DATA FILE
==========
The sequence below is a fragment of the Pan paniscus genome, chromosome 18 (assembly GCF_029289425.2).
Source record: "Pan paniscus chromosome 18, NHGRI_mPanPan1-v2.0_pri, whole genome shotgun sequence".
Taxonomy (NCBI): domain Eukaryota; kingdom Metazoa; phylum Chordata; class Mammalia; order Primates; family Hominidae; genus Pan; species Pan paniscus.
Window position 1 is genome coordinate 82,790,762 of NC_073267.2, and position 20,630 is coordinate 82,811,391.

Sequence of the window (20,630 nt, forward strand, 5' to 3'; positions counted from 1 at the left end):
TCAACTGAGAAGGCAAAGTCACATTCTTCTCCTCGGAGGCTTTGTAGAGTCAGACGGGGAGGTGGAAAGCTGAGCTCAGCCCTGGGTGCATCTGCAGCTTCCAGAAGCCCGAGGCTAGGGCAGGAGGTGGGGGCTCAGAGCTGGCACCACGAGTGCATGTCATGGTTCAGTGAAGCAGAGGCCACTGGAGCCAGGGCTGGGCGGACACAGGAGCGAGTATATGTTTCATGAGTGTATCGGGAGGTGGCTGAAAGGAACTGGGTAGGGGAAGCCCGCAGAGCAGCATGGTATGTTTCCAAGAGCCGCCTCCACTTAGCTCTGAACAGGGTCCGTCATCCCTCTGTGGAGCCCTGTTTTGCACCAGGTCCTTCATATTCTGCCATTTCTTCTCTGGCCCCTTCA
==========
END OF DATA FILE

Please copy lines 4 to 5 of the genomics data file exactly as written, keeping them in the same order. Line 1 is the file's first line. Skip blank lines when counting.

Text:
Window position 1 is genome coordinate 82,790,762 of NC_073267.2, and position 20,630 is coordinate 82,811,391.

Sequence of the window (20,630 nt, forward strand, 5' to 3'; positions counted from 1 at the left end):